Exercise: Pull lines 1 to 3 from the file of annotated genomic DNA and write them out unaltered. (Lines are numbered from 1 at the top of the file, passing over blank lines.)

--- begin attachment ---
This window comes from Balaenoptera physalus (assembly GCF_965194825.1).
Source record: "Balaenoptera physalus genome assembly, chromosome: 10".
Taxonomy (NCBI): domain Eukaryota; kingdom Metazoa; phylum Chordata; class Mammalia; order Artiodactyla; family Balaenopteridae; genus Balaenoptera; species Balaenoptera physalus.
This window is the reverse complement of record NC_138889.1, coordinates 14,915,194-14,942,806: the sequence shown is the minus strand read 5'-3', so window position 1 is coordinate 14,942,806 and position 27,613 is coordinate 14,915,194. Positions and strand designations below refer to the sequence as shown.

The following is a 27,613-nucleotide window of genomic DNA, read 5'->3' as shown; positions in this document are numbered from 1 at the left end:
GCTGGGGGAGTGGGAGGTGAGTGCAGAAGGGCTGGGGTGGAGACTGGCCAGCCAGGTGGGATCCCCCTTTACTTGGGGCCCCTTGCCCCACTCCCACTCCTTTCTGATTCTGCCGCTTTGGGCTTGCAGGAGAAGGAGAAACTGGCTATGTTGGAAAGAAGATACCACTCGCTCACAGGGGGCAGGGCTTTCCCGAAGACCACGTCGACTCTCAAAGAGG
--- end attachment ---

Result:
This window comes from Balaenoptera physalus (assembly GCF_965194825.1).
Source record: "Balaenoptera physalus genome assembly, chromosome: 10".
Taxonomy (NCBI): domain Eukaryota; kingdom Metazoa; phylum Chordata; class Mammalia; order Artiodactyla; family Balaenopteridae; genus Balaenoptera; species Balaenoptera physalus.